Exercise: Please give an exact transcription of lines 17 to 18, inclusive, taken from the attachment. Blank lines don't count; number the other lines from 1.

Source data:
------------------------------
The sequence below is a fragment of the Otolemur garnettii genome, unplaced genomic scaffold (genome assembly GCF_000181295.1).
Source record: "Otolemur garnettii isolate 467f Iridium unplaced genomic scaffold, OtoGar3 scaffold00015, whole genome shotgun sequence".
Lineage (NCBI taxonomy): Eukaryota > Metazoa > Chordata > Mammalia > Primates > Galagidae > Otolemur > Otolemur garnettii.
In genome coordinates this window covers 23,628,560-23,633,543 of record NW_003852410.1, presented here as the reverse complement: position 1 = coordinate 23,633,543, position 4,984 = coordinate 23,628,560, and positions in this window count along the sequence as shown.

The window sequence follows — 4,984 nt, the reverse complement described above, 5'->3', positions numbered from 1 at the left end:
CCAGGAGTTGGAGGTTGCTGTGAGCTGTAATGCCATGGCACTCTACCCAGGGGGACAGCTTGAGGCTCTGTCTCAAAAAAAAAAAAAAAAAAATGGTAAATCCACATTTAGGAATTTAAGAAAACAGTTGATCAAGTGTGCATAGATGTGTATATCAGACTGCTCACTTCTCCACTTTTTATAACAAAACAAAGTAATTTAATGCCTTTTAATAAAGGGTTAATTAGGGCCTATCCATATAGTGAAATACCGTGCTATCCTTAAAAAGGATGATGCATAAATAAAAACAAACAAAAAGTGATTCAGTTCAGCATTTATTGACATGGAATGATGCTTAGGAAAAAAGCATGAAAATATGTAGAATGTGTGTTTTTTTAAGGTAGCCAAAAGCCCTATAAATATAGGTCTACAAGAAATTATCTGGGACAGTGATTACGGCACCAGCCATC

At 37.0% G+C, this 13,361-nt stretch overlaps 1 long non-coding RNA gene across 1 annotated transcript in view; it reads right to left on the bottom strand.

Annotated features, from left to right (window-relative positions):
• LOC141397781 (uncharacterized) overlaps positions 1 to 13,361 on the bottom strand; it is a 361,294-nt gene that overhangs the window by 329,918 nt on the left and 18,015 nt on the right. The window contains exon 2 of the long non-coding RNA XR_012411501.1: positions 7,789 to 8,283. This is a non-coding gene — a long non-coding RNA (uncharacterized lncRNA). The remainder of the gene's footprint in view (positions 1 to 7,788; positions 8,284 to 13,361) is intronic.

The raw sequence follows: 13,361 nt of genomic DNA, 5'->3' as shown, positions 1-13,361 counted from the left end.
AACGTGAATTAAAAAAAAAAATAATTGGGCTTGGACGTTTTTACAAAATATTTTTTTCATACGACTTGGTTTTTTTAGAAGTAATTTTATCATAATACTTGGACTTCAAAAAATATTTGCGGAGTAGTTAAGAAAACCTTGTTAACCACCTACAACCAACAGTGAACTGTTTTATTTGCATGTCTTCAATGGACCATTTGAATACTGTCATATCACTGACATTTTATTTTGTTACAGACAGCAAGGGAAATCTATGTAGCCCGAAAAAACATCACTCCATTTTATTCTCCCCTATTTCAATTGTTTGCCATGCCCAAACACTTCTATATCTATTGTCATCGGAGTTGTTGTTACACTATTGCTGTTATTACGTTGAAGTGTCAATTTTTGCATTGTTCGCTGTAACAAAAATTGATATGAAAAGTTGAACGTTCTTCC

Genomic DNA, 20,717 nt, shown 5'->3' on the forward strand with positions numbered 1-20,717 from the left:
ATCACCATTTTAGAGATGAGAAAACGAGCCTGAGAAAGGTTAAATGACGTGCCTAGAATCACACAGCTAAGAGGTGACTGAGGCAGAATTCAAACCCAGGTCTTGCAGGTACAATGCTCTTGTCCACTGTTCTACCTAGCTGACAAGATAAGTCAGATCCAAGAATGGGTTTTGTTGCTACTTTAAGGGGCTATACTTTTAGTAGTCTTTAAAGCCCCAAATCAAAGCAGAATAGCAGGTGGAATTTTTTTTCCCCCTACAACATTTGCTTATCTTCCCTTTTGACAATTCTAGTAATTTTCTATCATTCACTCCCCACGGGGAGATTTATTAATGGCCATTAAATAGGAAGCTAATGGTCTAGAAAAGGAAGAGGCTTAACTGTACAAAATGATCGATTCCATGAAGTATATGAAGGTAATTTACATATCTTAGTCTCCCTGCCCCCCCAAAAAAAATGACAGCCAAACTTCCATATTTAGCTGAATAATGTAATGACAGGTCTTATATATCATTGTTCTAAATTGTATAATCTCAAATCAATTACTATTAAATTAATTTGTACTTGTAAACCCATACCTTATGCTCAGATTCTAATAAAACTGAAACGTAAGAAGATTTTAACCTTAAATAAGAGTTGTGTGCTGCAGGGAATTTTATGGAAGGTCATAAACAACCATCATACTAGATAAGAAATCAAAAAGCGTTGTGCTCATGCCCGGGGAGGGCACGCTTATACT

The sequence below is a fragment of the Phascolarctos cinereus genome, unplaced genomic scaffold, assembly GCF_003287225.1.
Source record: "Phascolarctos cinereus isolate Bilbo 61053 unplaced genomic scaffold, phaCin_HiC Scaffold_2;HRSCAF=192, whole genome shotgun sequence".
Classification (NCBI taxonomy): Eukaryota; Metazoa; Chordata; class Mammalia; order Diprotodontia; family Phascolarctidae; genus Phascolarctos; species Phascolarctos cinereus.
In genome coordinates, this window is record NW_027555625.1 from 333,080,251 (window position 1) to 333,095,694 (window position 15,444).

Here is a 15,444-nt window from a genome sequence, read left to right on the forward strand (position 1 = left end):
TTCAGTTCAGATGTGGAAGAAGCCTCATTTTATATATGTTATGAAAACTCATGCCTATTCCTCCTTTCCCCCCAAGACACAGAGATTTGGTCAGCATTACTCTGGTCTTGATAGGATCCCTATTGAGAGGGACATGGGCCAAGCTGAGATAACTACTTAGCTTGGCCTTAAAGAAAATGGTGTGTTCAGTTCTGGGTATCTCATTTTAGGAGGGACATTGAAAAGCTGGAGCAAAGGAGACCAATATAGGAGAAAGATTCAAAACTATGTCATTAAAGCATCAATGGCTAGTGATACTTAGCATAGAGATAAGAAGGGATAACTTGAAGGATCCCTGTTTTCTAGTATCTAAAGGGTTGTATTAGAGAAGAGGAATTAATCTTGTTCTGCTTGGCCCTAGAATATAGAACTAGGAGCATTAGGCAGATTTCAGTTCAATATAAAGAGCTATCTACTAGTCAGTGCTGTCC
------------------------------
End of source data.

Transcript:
In genome coordinates, this window is record NW_027555625.1 from 333,080,251 (window position 1) to 333,095,694 (window position 15,444).

Here is a 15,444-nt window from a genome sequence, read left to right on the forward strand (position 1 = left end):